Why isn’t the flu shot more effective? The answer, of course, is chickens. (And maybe ferrets)
OK, so the full answer also includes issues already discussed, like the variability of the virus and the reality that a multivalent vaccine may not be equally effective against all targets. But chickens are also part of the answer.
Most doses of the vaccine use viruses grown in chicken eggs. Not all strains grow equally well in these eggs, and serial passage in eggs can result in adaptations in the virus to replicate better in eggs. These adaptations can impact the parts of the virus that are antigenic, meaning that the egg-grown vaccine strains may have subtly different antigens than the virus circulating in the wild. This may mean that antibodies against the vaccine strains may not bind as well to the circulating viruses. The influenza A H3N2 strains are more likely to have antigenic changes when adapting to eggs, and so the vaccine tends to be less effective for H3N2.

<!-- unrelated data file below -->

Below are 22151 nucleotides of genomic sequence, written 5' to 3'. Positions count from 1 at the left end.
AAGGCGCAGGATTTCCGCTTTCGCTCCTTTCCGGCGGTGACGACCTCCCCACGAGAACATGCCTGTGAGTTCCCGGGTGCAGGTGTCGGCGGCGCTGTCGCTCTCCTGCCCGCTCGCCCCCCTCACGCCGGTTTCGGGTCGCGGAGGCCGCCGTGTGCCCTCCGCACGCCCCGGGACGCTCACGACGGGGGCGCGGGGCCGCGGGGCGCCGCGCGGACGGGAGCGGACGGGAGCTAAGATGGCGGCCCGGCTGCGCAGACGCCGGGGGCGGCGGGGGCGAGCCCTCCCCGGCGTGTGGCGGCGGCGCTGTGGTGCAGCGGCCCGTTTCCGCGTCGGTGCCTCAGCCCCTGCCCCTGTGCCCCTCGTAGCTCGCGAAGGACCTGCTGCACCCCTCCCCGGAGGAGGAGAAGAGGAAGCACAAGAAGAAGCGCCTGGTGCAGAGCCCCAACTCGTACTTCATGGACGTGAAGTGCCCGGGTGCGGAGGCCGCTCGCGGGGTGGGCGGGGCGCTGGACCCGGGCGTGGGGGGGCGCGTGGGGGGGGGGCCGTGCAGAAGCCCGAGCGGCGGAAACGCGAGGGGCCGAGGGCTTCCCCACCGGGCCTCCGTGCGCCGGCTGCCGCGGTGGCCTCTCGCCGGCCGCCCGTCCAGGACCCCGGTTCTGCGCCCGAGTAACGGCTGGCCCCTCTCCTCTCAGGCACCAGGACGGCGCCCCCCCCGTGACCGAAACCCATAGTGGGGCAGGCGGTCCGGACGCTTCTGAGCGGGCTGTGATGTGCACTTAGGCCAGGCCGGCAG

As for ferrets, one facet of deciding which strains to include in a given year is looking at antigen cross-reactivity. Do antibodies elicited by infection to strain x bind to virus particles from strain y? If the answer is yes (based on a threshold on a quantitative assessment of binding) and y is circulating, then this supports the use of strain x in the vaccine. The antibodies for these tests often come from ferrets who have never been exposed to influenza viruses until they are deliberately infected with strain x for the test. But obviously ferrets are not humans; it is possible that differences in post-translational modification between ferrets and humans may mean that cross-reactivity could be different with human antibodies. Egg adaptation issues are known; I did not find direct evidence of actual cross-reactivity differences for humans and ferrets.